Take-out and deliveries are among the few ways Manitoba restaurants can operate during the COVID-19 pandemic. Under a public health order, restaurants are only allowed to open to offer take-out or delivery services.
Some Winnipeggers say that they have eaten meals whenever they can.
“We have such a wide variety and depth of restaurants in this city and many of them are local,” said Luba Bereza, who works in the Stock Exchange district.
“I walked away from my desk to see who was still open, and I was happy to see that Chosabi was still offering take-out service. “
Chosabi – which has five branches in Winnipeg, including one in the Stock Exchange district on King Street – is happy for the business. But its owner says that staying open during the crisis has been a lot of work, much less to return.
“We currently carry out 5% of our usual activities,” explains owner Cho Venevongsa.
“Five percent. Is that crazy? “
Venevongsa has several other restaurants in the city, including the famous sushi food Wasabi, and its more recently introduced ramen shop, Cho Ichi.
It has closed almost half of its premises since the start of the pandemic and has laid off 90% of its employees.
“We’ve been in business for about 21 years, and some of these guys have been with us almost since day one,” said Venevongsa, his cheerful tone becoming darker.
“Two weeks ago, I had to announce that we couldn’t keep them. It was quite difficult. “
He says his wife and four children introduce themselves, prepare orders and answer calls. But it was a struggle. He fears that three of his restaurants will never reopen.
“It’s my business and I like what I do,” says the restaurateur. “I also love my people, and they all rely on me. So I have to, you know, get out of my bed and stay positive and keep going. ”
Other restaurants in Winnipeg are also consolidating their locations and significantly reducing operating hours.
Industry experts say adapting to the new reality will help them survive, while developing creative ways to make sales.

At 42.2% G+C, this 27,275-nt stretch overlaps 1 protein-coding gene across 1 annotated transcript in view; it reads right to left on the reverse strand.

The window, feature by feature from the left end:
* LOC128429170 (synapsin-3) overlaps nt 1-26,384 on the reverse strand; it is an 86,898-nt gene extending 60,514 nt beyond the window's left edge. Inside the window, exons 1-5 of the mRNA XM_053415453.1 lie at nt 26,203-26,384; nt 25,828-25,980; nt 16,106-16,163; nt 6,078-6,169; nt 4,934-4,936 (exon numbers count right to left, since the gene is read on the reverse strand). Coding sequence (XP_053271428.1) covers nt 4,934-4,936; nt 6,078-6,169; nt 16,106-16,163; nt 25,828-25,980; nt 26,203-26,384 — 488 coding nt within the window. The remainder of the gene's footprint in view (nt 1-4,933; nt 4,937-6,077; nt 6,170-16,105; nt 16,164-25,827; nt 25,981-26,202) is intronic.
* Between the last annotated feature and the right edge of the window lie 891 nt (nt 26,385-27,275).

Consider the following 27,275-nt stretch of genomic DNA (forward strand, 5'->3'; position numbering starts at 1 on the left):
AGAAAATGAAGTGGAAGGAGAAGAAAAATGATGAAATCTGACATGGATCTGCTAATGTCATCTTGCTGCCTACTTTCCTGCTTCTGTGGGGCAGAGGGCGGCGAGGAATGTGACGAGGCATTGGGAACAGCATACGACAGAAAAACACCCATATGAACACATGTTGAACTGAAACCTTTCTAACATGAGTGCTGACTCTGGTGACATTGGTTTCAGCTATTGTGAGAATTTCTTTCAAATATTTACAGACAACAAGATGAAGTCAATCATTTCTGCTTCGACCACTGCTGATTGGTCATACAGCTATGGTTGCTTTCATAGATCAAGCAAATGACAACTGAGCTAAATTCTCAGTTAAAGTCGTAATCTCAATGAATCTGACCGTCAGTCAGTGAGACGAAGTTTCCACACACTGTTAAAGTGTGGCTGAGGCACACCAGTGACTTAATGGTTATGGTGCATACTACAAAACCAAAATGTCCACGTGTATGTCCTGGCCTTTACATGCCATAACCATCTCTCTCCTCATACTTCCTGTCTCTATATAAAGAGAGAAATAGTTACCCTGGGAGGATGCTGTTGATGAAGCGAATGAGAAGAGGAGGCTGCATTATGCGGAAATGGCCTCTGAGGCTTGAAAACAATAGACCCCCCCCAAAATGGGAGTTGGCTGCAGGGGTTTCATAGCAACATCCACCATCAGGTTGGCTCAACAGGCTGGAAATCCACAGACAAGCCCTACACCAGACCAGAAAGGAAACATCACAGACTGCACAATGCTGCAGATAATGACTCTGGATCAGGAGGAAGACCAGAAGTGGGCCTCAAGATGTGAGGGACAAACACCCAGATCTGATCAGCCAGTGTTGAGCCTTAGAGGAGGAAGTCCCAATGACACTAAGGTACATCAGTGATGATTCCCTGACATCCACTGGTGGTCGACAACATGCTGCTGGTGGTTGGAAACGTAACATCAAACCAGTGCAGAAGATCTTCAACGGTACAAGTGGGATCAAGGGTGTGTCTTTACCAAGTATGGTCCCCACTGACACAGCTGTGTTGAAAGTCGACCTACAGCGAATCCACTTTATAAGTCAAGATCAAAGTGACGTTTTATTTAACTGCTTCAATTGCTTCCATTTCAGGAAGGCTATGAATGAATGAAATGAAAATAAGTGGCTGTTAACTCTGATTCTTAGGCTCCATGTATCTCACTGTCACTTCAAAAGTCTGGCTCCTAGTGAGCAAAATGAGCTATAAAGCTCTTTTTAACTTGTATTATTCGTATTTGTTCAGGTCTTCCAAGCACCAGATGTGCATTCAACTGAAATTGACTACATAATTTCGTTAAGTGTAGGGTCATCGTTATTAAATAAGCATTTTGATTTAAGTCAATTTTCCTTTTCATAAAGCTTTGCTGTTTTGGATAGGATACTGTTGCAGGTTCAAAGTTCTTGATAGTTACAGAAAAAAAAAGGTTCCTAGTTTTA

“Like delivering groceries, taking out and cooking, or providing meal kits and stuff like that,” said Shaun Jeffrey, executive director of the Manitoba Restaurant and Foodservices Association.
“Restaurants that took advantage of [those revenue streams] meet a little early. ”
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Jeffrey also said that restaurants already had delivery and delivery options before the pandemic. He says others are now scrambling to put these systems in place as the market becomes more and more saturated.
Another major hurdle, according to Jeffrey, is that the biggest attraction of restaurants is the dining experience – something that customers can no longer do.
“Enjoy an evening with family and friends, be a foodie and discover new types of food – that’s it. “
Jeffrey says at least 10 percent of restaurants in Manitoba have decided that delivery is not an option for them, and that they are in the process of closing.
This includes some of the city’s upscale restaurants and shops, such as Clementine, Segovia, and Peasant (though the latter offers a limited menu through delivery options and grocery delivery via its Peasant Pantry service).
“The delivery and delivery options just aren’t the same, but this is our only opportunity to help smooth the curve,” said Jeffrey.
“So if you can support a restaurant, don’t hesitate. We want to be there for this experience in the future. “
The Manitoba Restaurants and Foodservices Association has also asked the province for help. He says the industry will need government help to keep Winnipeg’s vibrant food culture alive.
Meanwhile, Canada’s Take-Out Food Day campaign encourages Canadians to maintain local restaurants by showing their support with an order for take-out every Wednesday during the pandemic.